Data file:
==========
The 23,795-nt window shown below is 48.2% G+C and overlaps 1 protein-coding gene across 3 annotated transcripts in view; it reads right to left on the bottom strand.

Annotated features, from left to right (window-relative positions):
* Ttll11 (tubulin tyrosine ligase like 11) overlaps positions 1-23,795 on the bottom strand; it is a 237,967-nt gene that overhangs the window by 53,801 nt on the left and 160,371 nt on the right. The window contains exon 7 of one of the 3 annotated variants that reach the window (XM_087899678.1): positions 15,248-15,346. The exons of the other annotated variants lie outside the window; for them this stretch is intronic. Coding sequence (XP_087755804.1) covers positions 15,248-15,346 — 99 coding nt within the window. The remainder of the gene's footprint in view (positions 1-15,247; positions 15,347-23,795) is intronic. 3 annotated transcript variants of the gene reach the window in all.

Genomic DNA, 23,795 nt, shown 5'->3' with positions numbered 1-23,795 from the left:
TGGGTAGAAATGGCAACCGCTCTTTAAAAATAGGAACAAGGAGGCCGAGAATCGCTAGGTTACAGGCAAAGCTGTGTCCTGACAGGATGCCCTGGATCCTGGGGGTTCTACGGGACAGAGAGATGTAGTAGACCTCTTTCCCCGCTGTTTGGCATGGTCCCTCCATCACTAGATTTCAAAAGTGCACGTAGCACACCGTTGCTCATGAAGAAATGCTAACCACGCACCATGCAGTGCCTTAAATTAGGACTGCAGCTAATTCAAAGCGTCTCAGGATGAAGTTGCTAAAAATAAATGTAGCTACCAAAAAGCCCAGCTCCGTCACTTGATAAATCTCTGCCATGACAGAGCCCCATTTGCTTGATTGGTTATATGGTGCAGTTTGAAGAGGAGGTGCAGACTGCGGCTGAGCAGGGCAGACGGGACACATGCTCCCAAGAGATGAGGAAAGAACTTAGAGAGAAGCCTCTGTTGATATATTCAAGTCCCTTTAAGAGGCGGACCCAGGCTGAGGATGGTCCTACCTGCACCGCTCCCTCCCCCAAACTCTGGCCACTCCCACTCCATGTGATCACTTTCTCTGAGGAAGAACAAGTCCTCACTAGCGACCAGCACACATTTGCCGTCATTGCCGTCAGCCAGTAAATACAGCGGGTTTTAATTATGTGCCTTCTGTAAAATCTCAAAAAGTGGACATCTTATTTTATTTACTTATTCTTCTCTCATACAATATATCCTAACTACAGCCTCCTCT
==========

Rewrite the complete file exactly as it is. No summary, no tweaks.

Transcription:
The 23,795-nt window shown below is 48.2% G+C and overlaps 1 protein-coding gene across 3 annotated transcripts in view; it reads right to left on the bottom strand.

Annotated features, from left to right (window-relative positions):
* Ttll11 (tubulin tyrosine ligase like 11) overlaps positions 1-23,795 on the bottom strand; it is a 237,967-nt gene that overhangs the window by 53,801 nt on the left and 160,371 nt on the right. The window contains exon 7 of one of the 3 annotated variants that reach the window (XM_087899678.1): positions 15,248-15,346. The exons of the other annotated variants lie outside the window; for them this stretch is intronic. Coding sequence (XP_087755804.1) covers positions 15,248-15,346 — 99 coding nt within the window. The remainder of the gene's footprint in view (positions 1-15,247; positions 15,347-23,795) is intronic. 3 annotated transcript variants of the gene reach the window in all.

Genomic DNA, 23,795 nt, shown 5'->3' with positions numbered 1-23,795 from the left:
TGGGTAGAAATGGCAACCGCTCTTTAAAAATAGGAACAAGGAGGCCGAGAATCGCTAGGTTACAGGCAAAGCTGTGTCCTGACAGGATGCCCTGGATCCTGGGGGTTCTACGGGACAGAGAGATGTAGTAGACCTCTTTCCCCGCTGTTTGGCATGGTCCCTCCATCACTAGATTTCAAAAGTGCACGTAGCACACCGTTGCTCATGAAGAAATGCTAACCACGCACCATGCAGTGCCTTAAATTAGGACTGCAGCTAATTCAAAGCGTCTCAGGATGAAGTTGCTAAAAATAAATGTAGCTACCAAAAAGCCCAGCTCCGTCACTTGATAAATCTCTGCCATGACAGAGCCCCATTTGCTTGATTGGTTATATGGTGCAGTTTGAAGAGGAGGTGCAGACTGCGGCTGAGCAGGGCAGACGGGACACATGCTCCCAAGAGATGAGGAAAGAACTTAGAGAGAAGCCTCTGTTGATATATTCAAGTCCCTTTAAGAGGCGGACCCAGGCTGAGGATGGTCCTACCTGCACCGCTCCCTCCCCCAAACTCTGGCCACTCCCACTCCATGTGATCACTTTCTCTGAGGAAGAACAAGTCCTCACTAGCGACCAGCACACATTTGCCGTCATTGCCGTCAGCCAGTAAATACAGCGGGTTTTAATTATGTGCCTTCTGTAAAATCTCAAAAAGTGGACATCTTATTTTATTTACTTATTCTTCTCTCATACAATATATCCTAACTACAGCCTCCTCT